Supply Chain managers may be heartened to learn that some measure of stability has returned to ocean cargo arena in the past year.
Spot container freight rates have increased in recent months, driven by shipping companies’ supply discipline, despite a decline in demand at the start of the coronavirus pandemic, Fitch Ratings says.
Global shipping companies’ financial performance has been improving as a result.
“We expect healthy freight rates to continue in the short term, although potential pressures from trade protectionism and resulting localization of supply chains, weak economic recovery and slipping supply discipline may affect rates in the longer term,” says Fitch.
Consolidation in the global container shipping industry in recent years is the key factor behind improved supply discipline in the sector.
The three largest alliances now account for about 80% of the global market. The market participants have maintained low order-book levels of about 10% of the existing global fleet during the current crisis, compared with about 60% in 2007.
The largest companies reduced available shipping capacity by more than 13% during 2Q20 to meet a 11% decline in global demand, according to Hapag Lloyd.
As a result, freight rates have been growing since June 2020, accelerating in August as demand improved and reaching record levels in October despite an initial decline in spot rates at the start of the pandemic.
A sharp growth in transpacific rates, which almost tripled yoy, was the largest contributor to the composite global rates increase. Transpacific rates have benefited from increased volumes since June 2020, driven by re-stocking, increased demand for personal protective equipment, and the growth in inventories ahead of the holiday season to cover potential disruptions.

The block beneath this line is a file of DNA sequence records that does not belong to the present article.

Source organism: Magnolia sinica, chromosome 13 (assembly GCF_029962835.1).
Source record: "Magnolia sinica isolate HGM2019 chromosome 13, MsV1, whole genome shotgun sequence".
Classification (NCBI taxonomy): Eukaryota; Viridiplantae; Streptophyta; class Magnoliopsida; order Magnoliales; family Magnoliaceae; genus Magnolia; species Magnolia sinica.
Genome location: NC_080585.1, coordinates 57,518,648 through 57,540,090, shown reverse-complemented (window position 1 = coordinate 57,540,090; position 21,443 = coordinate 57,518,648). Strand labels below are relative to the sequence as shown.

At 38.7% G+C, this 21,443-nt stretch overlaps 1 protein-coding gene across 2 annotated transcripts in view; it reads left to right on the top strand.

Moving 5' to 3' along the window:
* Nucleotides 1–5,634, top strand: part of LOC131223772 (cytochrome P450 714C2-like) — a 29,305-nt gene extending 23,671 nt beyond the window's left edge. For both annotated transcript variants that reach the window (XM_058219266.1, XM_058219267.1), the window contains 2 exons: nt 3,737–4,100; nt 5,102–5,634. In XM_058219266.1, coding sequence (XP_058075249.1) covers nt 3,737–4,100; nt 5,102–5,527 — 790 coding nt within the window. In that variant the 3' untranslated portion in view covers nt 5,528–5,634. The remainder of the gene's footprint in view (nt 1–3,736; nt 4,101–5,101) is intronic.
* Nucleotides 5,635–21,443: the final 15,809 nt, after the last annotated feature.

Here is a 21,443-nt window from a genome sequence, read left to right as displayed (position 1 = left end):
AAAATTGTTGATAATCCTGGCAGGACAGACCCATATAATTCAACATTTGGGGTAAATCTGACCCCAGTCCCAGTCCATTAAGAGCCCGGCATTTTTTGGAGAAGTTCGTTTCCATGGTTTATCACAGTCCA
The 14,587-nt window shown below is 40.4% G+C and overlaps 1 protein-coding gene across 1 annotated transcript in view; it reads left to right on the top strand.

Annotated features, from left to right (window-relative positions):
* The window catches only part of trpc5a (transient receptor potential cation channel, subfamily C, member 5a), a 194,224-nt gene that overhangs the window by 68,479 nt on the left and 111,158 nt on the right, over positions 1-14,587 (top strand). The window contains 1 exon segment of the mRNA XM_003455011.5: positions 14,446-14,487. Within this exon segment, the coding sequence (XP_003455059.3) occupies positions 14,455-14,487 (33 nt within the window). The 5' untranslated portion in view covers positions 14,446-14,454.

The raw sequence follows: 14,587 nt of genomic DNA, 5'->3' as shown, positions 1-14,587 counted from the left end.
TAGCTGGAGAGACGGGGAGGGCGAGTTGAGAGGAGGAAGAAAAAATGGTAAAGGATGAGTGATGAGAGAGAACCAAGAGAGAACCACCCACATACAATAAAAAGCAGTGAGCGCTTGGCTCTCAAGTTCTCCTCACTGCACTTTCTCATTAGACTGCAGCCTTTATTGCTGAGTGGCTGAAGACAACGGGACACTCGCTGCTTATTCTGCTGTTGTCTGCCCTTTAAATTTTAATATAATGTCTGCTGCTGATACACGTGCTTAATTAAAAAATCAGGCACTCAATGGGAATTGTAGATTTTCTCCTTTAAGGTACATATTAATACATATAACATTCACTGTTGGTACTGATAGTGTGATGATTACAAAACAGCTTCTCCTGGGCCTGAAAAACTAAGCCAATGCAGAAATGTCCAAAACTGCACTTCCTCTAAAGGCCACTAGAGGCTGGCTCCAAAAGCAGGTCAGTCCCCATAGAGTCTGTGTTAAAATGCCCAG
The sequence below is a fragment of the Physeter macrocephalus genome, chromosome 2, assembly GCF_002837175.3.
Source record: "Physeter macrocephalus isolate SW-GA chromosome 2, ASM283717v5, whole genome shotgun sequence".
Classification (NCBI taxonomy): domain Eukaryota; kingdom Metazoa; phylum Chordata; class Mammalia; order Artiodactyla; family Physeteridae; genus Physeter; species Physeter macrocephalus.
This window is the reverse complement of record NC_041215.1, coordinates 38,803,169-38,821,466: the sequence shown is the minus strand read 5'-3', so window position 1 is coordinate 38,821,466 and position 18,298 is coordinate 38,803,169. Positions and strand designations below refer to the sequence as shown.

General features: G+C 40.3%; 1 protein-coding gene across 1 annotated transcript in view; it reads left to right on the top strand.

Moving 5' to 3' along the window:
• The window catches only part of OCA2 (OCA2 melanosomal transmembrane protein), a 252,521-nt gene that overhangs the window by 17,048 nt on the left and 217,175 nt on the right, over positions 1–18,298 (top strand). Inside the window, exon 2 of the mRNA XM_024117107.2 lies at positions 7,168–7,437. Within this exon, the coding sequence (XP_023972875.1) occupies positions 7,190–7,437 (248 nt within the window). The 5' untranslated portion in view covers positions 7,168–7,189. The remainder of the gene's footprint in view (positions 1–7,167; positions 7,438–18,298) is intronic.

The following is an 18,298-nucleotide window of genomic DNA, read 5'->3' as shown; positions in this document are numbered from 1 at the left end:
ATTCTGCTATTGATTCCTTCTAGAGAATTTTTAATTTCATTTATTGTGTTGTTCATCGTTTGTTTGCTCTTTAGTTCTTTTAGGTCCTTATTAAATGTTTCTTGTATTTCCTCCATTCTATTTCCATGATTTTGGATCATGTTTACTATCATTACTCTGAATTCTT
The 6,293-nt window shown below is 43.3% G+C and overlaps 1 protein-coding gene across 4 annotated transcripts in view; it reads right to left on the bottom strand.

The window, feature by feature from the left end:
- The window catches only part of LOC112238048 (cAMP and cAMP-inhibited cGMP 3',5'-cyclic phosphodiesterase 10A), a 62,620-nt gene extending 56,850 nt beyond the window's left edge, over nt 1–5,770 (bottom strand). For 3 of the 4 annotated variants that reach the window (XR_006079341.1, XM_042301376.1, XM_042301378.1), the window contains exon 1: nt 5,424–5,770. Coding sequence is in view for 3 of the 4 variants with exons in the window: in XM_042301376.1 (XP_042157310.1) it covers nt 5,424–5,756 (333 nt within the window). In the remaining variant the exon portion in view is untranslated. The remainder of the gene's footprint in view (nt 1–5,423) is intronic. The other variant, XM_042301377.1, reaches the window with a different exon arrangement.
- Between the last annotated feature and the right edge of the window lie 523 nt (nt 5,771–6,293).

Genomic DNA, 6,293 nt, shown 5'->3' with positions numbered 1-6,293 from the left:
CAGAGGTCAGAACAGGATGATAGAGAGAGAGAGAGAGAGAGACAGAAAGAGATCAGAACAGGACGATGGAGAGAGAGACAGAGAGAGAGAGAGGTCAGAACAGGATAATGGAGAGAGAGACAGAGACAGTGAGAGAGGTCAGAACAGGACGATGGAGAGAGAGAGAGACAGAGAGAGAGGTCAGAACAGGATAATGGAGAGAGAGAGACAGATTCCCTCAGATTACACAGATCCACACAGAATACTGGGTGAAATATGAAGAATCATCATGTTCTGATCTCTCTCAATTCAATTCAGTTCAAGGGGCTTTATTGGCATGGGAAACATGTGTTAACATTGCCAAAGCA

Three of the largest container shipping companies – Maersk, CMA CGM and Hapag Lloyd – reported strong 1H20 results.
Their EBITDA grew thanks to higher freight rates, despite lower revenues as transported volumes reduced. The industry’s profitability could be one of the highest in 2020 if container liners continue to maintain capacity discipline, given that order books are fairly small.
“We expect good levels of free cash flow generation this year, which shipping companies are likely to use to reduce debt, which will improve their credit metrics,” Fitch adds.
The container shipping industry has historically been among the most volatile sectors. Despite some recent structural improvements and less aggressive competition, there are still significant downside risks.
But Fitch also issues this caveat:
“A potential decline in shipping demand, particularly on transpacific routes due to U.S.-China trade tensions and supply-chain localization, growing ecommerce that often uses air transportation, weak global economic conditions, resistance to increased contracted freight rates and slipping shipping companies’ supply discipline may put the industry under pressure.”
About the Author
Patrick Burnson, Executive Editor
Patrick Burnson is executive editor for Logistics Management and Supply Chain Management Review magazines and web sites. Patrick is a widely-published writer and editor who has spent most of his career covering international trade, global logistics, and supply chain management. He lives and works in San Francisco, providing readers with a Pacific Rim perspective on industry trends and forecasts. You can reach him directly at [email protected]